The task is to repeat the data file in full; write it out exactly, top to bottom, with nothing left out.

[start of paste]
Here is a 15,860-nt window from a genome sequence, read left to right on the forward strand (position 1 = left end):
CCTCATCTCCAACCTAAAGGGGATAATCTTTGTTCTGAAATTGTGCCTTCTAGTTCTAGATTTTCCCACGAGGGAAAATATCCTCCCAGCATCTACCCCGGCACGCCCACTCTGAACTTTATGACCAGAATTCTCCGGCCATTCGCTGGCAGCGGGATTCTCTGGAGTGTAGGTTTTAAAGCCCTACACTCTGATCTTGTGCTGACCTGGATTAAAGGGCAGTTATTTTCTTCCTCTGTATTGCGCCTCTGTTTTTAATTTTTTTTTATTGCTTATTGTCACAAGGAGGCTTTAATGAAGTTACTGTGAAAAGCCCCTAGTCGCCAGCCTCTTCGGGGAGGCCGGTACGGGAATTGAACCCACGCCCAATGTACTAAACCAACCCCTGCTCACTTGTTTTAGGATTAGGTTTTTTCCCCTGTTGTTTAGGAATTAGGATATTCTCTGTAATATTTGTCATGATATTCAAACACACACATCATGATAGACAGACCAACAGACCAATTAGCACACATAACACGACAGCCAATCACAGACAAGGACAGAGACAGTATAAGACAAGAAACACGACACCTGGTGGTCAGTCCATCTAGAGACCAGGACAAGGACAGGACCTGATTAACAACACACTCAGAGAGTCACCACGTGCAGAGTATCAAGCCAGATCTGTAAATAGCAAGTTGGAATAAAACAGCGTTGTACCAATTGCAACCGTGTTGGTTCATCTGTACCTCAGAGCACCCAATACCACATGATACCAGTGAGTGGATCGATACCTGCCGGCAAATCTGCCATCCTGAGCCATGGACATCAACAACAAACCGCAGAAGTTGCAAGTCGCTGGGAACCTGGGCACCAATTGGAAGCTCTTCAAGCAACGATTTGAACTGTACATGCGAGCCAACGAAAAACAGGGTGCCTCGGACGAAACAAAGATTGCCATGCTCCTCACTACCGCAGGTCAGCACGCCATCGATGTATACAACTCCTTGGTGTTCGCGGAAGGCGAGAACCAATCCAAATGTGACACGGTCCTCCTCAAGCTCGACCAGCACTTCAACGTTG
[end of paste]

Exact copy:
Here is a 15,860-nt window from a genome sequence, read left to right on the forward strand (position 1 = left end):
CCTCATCTCCAACCTAAAGGGGATAATCTTTGTTCTGAAATTGTGCCTTCTAGTTCTAGATTTTCCCACGAGGGAAAATATCCTCCCAGCATCTACCCCGGCACGCCCACTCTGAACTTTATGACCAGAATTCTCCGGCCATTCGCTGGCAGCGGGATTCTCTGGAGTGTAGGTTTTAAAGCCCTACACTCTGATCTTGTGCTGACCTGGATTAAAGGGCAGTTATTTTCTTCCTCTGTATTGCGCCTCTGTTTTTAATTTTTTTTTATTGCTTATTGTCACAAGGAGGCTTTAATGAAGTTACTGTGAAAAGCCCCTAGTCGCCAGCCTCTTCGGGGAGGCCGGTACGGGAATTGAACCCACGCCCAATGTACTAAACCAACCCCTGCTCACTTGTTTTAGGATTAGGTTTTTTCCCCTGTTGTTTAGGAATTAGGATATTCTCTGTAATATTTGTCATGATATTCAAACACACACATCATGATAGACAGACCAACAGACCAATTAGCACACATAACACGACAGCCAATCACAGACAAGGACAGAGACAGTATAAGACAAGAAACACGACACCTGGTGGTCAGTCCATCTAGAGACCAGGACAAGGACAGGACCTGATTAACAACACACTCAGAGAGTCACCACGTGCAGAGTATCAAGCCAGATCTGTAAATAGCAAGTTGGAATAAAACAGCGTTGTACCAATTGCAACCGTGTTGGTTCATCTGTACCTCAGAGCACCCAATACCACATGATACCAGTGAGTGGATCGATACCTGCCGGCAAATCTGCCATCCTGAGCCATGGACATCAACAACAAACCGCAGAAGTTGCAAGTCGCTGGGAACCTGGGCACCAATTGGAAGCTCTTCAAGCAACGATTTGAACTGTACATGCGAGCCAACGAAAAACAGGGTGCCTCGGACGAAACAAAGATTGCCATGCTCCTCACTACCGCAGGTCAGCACGCCATCGATGTATACAACTCCTTGGTGTTCGCGGAAGGCGAGAACCAATCCAAATGTGACACGGTCCTCCTCAAGCTCGACCAGCACTTCAACGTTG